What I thought was going to be only a quick one night stopover in Vang Vieng, Laos, turned into several days as I realised that there was so much more to this popular backpacker town than drunken tubing. The town itself is pretty much as expected – lots of backpackers, bars, guesthouses and laid back restaurants, however to really get the most out of Vang Vieng, you have to head out of town.
The day before, I had rented a bicycle and cycled out through the countryside on my own to explore Poukham Cave, and today I had joined a tour to go cave tubing and kayaking down the Nam Song River.
The typical potholed roads of Laos made the drive to the caves a lot longer than it should have been, but the beautiful scenery made the bumpy drive worthwhile. When we finally arrived at our destination, after a quick safety briefing, we had to hop straight in our kayaks and paddle across the fast flowing Nam Song River to the other side, where we hiked through the drizzling rain to the caves.
There was a small restaurant built on a picturesque waterhole next to a tall cliff, but I couldn’t see any caves anywhere. The tubes on the bank of the creek meant that it must be somewhere nearby. It turned out that I was looking straight at the cave the whole time, and it was the rushing creek itself that flowed out through the cave under the cliff in front of me.
The water was refreshing in the humid heat of the Laos wet season, and as I sat in my tube I had to fight the current by pulling myself along the guide ropes that had been put in place. At the cave entrance, I had to lie down flat to fit under the mouth of the cave, using the rock itself to get myself under. The cave opened up only slightly inside, and if I sat up I still would have hit my head on the roof. This is not a place forÂ claustrophobic people.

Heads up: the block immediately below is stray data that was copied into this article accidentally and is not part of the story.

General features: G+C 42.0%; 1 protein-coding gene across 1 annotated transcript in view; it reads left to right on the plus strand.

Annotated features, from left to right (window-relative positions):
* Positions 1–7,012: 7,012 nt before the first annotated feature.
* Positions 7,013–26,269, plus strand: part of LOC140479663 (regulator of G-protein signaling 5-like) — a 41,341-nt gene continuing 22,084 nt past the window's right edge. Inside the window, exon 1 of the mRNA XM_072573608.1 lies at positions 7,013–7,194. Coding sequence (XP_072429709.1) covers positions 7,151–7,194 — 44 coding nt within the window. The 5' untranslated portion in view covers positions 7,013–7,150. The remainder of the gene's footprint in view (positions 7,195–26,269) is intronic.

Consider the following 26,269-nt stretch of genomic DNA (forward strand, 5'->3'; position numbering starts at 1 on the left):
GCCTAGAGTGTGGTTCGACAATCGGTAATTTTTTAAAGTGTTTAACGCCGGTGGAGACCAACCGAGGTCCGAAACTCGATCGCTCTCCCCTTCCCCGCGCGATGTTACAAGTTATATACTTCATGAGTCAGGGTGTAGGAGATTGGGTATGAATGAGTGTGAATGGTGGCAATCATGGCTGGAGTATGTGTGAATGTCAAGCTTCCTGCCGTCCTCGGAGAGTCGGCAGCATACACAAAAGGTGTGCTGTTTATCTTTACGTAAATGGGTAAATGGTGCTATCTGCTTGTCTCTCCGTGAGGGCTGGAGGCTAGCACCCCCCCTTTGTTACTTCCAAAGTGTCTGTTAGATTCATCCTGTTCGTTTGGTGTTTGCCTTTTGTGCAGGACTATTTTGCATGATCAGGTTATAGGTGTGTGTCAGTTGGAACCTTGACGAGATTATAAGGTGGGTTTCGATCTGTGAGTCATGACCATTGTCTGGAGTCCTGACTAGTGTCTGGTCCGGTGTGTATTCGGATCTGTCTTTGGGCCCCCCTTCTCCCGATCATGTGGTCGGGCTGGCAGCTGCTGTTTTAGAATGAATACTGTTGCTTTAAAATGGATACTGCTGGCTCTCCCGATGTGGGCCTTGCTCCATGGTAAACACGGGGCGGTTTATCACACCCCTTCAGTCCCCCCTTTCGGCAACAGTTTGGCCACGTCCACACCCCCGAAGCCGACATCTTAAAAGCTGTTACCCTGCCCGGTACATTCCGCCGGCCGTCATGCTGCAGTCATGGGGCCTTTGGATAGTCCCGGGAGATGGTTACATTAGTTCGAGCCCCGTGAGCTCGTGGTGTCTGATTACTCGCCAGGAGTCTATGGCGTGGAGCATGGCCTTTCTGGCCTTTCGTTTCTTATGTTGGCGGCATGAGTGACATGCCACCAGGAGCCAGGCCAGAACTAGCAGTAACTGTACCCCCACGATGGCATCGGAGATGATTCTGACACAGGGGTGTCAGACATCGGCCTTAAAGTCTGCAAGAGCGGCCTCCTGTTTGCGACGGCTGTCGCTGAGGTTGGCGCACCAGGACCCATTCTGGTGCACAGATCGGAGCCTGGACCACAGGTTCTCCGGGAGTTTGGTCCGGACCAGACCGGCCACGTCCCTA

With our head torches on, we explored the cave by pulling ourselves along the guide ropes, until the water ended and we ventured off on foot. What I found was some spectacular rock formations and patterns that have been formed by the flowing water.
Those of us that were more adventurous in our group went on further with our guides, squeezing through tiny gaps, at times having to monkey crawl just to get through. If it wasn’t for my guide, I would have been completely lost.
Eventually, as my legs and back began to tire, I found myself back in a fast flowing stream, and I used the water to carry me down the narrow cave, using my hands and feet to navigate the rocky bottom. This tunnel of water joined back onto the main water course where we rejoined the rest of our group, before exiting out of the cave the same way that we had come in.
If you’re claustrophobic, I wouldn’t recommend this experience, but if you’re adventurous like me, you will love it. Cave tubing is a whole lot of fun!